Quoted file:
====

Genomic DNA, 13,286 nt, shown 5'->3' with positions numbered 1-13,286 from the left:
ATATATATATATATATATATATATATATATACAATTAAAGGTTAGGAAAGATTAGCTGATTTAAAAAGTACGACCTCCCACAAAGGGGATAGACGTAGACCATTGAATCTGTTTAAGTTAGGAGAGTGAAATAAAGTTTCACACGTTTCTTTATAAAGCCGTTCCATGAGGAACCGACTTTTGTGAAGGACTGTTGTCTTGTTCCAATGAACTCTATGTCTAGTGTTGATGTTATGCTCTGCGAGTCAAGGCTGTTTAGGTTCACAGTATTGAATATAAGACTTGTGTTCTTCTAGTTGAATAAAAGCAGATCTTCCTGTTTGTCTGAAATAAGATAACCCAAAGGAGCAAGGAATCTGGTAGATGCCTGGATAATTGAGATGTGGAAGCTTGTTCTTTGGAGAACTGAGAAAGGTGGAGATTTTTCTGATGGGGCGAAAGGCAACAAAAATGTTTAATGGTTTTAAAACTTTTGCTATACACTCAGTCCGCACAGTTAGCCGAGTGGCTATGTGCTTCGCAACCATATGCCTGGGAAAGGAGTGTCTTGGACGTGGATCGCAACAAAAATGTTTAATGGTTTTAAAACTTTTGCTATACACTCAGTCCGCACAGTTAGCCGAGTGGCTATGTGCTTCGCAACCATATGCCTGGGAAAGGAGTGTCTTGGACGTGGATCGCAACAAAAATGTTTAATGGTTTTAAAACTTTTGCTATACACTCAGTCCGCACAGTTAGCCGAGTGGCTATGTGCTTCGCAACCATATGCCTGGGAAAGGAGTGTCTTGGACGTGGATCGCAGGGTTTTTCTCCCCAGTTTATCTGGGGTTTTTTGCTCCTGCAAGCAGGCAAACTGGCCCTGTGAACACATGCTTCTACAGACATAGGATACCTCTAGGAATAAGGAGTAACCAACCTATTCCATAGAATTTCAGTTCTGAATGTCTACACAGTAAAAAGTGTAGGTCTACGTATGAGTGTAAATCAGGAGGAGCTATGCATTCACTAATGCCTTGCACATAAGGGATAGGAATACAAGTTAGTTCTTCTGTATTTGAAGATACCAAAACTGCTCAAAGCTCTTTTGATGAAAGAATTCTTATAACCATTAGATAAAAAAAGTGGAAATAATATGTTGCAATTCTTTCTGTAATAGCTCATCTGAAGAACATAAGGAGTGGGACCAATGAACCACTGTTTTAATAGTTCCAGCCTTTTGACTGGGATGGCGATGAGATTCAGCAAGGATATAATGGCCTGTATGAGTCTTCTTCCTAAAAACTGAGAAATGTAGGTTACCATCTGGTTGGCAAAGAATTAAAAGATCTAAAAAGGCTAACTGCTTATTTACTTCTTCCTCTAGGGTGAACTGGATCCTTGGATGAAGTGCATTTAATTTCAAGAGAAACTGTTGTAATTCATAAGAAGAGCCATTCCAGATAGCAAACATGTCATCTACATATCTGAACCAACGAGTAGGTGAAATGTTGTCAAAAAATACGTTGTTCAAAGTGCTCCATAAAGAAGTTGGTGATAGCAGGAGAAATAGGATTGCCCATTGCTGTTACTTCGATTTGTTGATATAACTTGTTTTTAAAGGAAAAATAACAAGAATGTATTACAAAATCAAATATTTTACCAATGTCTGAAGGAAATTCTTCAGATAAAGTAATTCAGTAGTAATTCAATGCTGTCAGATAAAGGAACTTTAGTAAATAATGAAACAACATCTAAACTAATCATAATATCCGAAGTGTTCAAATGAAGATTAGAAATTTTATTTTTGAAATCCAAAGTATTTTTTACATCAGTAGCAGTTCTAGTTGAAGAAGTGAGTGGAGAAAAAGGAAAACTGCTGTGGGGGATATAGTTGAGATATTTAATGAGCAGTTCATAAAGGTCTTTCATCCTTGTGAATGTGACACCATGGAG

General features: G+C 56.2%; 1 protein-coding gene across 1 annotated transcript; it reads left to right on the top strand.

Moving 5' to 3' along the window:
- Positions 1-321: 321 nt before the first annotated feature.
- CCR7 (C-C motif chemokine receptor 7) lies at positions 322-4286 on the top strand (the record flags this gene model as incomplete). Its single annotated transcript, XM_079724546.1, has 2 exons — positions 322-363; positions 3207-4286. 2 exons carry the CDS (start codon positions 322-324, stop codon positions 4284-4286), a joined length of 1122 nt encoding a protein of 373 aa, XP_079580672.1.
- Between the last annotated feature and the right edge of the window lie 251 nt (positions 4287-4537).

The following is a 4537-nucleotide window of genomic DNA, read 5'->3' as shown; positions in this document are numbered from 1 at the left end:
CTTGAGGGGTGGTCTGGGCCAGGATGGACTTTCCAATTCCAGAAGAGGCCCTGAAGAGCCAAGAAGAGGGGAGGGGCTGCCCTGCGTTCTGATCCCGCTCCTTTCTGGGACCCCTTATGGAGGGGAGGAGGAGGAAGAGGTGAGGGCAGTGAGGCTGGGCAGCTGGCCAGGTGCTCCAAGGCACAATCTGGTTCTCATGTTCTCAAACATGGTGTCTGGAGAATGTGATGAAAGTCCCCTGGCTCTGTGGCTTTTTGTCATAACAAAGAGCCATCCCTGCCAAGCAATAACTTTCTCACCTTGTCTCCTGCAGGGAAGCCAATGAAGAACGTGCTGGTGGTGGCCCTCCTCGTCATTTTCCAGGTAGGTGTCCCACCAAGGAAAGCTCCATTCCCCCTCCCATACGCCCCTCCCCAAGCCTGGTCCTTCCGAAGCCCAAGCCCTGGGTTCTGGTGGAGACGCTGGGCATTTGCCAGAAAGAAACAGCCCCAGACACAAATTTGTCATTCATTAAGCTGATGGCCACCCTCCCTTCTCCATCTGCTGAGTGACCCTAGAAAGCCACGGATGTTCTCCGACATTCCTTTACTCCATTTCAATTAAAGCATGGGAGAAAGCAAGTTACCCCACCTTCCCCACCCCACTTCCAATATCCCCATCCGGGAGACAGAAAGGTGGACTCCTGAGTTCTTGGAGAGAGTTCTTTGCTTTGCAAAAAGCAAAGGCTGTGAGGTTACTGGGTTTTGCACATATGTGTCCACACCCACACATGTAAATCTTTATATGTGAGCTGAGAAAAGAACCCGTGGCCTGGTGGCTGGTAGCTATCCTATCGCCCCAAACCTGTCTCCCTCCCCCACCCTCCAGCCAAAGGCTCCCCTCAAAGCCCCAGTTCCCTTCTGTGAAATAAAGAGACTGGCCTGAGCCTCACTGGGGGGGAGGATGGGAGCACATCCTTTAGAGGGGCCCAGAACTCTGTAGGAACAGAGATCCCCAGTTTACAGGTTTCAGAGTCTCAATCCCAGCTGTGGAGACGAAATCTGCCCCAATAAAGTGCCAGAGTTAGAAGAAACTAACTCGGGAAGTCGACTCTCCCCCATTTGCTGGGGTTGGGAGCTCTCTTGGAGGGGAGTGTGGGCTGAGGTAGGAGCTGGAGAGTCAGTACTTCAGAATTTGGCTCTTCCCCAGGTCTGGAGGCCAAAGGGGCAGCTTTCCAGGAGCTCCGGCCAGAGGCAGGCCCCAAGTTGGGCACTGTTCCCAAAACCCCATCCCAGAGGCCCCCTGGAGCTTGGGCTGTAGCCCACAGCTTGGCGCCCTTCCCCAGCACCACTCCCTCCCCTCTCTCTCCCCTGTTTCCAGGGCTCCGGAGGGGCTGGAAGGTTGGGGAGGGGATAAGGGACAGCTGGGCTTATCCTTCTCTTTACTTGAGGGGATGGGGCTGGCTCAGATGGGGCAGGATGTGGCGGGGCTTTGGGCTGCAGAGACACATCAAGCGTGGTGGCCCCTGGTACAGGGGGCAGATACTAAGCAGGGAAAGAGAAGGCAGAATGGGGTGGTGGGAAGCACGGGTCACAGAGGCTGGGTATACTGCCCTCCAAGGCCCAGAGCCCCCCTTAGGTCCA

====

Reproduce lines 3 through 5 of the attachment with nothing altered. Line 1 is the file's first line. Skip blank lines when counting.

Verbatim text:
General features: G+C 56.2%; 1 protein-coding gene across 1 annotated transcript; it reads left to right on the top strand.

Moving 5' to 3' along the window:
- Positions 1-321: 321 nt before the first annotated feature.